Insights & Use Cases

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We help you develop a Strategy and a Roadmap, including Tool Selection, Productivity metrics and ROI Models.


We deploy your RPA solution, establish governance and address IT and security concerns. We also train your staff to maintain the solution.

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We manage, monitor, tune and continually optimize your robotic process execution. We also implement enhancements and manage your RPA infrastructure.


Artificial Intelligence and Process Automation

From the beginning days of IT, one of the key goals has always been to automate manual business processes. From mainframes to client server application developments, to Internet, Business Process Management(BPM) based workflows and rule processing technologies; we have come a long way. As we developed applications to automate business processes, we realized that most of the applications end up being siloed solutions for specific business needs. We used Enterprise Integrations to tie things up and started using BPM tools to re-engineer the entire spectrum of business processes using workflow tools and rules engines.

With each advancement though, the need to address tactical automation challenges continued to evolve as well. Macros, Scripting, Screen/Web Scraping type of technologies have been in use for a long time to address such challenges. Go back a few years to the RPA evolution, all the tactical automation technologies were organized under an enterprise RPA tool umbrella, whereby you could combine the power of Surface/UI level automation using Screen Scraping, Macros, Scripts, APIs, etc. These Automation “Robots” are now capable of manipulating pretty much any type of application that exists out there including Mainframe, Web, and legacy Client/Server technologies. The Robots can be deployed and tasked via a Control Tower or Orchestration Console and monitored by the Digital Workforce.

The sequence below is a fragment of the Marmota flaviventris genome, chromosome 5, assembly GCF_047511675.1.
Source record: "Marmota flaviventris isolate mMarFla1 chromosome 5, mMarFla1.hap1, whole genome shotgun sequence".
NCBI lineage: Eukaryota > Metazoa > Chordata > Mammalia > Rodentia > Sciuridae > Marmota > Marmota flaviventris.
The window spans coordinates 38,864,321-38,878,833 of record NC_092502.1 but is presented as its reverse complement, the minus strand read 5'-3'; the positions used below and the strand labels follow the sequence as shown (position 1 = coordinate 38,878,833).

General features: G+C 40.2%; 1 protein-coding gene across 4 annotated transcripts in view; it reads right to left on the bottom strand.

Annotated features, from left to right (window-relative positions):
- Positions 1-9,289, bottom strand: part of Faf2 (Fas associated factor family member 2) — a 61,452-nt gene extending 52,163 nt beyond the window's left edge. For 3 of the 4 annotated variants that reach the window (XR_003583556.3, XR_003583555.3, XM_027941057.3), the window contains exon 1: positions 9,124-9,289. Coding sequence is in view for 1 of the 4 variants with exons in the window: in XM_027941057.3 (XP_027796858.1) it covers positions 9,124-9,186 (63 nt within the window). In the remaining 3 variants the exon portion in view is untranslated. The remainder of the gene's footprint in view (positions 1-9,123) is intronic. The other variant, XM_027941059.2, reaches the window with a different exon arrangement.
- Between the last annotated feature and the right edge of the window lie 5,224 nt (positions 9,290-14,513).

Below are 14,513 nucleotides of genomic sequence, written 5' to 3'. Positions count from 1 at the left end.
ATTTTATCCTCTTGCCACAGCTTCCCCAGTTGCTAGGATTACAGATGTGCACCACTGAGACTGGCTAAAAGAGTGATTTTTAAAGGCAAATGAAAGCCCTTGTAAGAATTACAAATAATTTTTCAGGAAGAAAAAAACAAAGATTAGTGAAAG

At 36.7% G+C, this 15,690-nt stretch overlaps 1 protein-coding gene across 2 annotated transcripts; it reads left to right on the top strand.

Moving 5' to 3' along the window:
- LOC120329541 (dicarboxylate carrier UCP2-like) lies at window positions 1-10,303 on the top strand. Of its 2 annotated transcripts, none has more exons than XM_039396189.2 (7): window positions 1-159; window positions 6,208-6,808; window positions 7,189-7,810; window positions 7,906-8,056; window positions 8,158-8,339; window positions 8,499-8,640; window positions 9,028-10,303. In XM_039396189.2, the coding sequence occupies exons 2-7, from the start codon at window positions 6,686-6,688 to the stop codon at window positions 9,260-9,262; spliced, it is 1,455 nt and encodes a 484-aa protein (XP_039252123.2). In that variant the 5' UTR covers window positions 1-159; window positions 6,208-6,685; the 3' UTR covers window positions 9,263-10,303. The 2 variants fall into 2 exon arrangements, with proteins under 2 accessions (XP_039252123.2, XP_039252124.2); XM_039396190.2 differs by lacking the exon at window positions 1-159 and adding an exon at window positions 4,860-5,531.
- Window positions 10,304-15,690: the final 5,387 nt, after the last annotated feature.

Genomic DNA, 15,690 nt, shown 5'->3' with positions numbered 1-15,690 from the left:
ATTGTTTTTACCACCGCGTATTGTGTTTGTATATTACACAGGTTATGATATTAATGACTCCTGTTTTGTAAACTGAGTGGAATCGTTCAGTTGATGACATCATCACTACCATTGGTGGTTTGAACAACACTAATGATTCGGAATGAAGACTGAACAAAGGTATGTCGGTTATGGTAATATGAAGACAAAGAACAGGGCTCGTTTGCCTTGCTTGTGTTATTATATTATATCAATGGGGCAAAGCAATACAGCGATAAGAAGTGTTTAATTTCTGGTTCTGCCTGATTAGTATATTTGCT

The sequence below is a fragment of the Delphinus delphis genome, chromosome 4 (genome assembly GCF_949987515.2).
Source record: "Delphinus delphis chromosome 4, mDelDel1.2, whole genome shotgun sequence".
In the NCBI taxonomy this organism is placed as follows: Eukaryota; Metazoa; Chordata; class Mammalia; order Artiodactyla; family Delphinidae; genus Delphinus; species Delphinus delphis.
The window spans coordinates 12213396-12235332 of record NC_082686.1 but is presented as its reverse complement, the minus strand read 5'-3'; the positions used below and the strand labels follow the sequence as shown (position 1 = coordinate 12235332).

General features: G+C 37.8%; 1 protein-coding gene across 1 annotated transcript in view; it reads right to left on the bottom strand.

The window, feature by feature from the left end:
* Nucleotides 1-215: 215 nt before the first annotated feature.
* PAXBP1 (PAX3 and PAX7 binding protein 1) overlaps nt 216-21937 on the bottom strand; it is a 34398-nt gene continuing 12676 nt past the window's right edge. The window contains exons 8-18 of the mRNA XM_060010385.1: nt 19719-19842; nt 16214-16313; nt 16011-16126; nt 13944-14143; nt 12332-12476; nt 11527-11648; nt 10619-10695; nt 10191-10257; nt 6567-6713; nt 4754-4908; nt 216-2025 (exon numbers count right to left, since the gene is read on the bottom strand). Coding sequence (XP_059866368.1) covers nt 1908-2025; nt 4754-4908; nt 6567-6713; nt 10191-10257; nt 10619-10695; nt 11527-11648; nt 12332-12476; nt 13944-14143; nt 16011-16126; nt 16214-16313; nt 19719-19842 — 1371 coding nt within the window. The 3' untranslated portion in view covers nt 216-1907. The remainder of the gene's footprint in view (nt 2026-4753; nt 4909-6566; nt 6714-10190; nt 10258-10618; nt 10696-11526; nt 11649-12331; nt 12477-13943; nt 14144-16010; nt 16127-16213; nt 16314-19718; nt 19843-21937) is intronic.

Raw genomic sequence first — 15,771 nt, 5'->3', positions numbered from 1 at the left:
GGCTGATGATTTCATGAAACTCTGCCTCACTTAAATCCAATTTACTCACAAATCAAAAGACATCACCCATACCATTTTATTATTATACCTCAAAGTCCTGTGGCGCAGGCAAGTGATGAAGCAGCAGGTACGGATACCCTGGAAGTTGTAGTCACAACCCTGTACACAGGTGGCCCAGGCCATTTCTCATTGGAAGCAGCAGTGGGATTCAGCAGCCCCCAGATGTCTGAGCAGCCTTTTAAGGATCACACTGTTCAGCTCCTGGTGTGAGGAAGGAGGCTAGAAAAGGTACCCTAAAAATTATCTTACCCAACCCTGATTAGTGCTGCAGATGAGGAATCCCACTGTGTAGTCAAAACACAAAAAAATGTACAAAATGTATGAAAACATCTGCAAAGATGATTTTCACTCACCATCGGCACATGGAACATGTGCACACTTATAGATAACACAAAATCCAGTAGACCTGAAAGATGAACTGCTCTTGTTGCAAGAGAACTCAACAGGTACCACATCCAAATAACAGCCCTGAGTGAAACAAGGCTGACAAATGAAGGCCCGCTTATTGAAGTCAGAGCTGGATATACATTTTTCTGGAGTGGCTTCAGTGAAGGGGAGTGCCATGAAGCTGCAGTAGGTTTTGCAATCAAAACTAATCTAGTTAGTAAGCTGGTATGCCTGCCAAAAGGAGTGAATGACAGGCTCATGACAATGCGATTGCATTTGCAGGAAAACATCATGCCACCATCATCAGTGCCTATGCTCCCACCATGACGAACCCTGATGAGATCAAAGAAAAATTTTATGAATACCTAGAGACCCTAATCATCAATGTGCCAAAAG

The traditional RPA Robots, by and large, are “dumb” technologies because they are unable to make subjective decisions. In addition, most of the RPA tools rely on structured data inputs and can’t process unstructured data such as OCR images, unstructured text (emails), etc. At a high level, a Robot starts to become “Smart” if it can:

  • Process unstructured data by extracting relevant data elements from it. For e.g. an unstructured email paragraph which contains some pieces of data but is not in a pre-defined format
  • Make some subjective decisions based on a specific set of data. For e.g. determine if a given address is that of a company or an individual (“John Doe” vs. “John Doe Inc.” or “John Doe LLC”)

Case Study

Let’s take an example of a simple business process where someone in the Accounting Department must manage the aging accounts receivable problem. The user pulls up the AR Aging report, pulls up the relevant Invoice information and sends the Invoice and an Overdue Notice to the customer. So far this can all be accomplished by “dumb” Automation. However, if the business process requires that the customers who have a pattern of paying late, need to be handled differently, then the Robot needs to be able to identify that pattern just like the human would. It’s quite possible that pattern could be identified by a set of rules, however, in some cases, there is subjectivity. For example, that customer may be going through financial troubles and there is some outside news or information which could identify such a pattern. This is where a smart Robot would not only look at the AR information but also look at payment patterns, as well as analyze the public news or “sentiment” on the customer and flag it as a case which needs to be handled differently.

These Smart Robots are driven by Machine Learning Technology, so it is important to do a deep dive during your RPA vendor comparison to understand how you want to enable it.  Some RPA vendors have these smart functionalities built in whereas others open connections into their platform so these capabilities can be plugged in as the process automation is developed. In the example above, the Robot would not only look at the customer payment history but would also use public information about the customer using “Sentiment Analysis” artificial intelligence models to flag if a customer has financial issues.


There are endless use cases, another example would be a Desktop Robot assisting a Customer Service Rep. By analyzing customer complaint emails for negative or positive sentiment, as well as extracting the customer account number; the robot is then able to pull up the holistic view of the customer in front of the CSR without the CSR having to go through many different screens and applications. The end result is a better informed CSR and a better average handle time for customer complaints.

The Smart Robot revolution is upon us and its happening much faster than we think. The good news is that Artificial Intelligence technology is fast approaching a point where a lot of us can consume these Machine Learning models without concerning ourselves too much about the inner workings of how the AI Model is developed. The Artificial Intelligence Models do have to be trained using training data and are validated using the test data.

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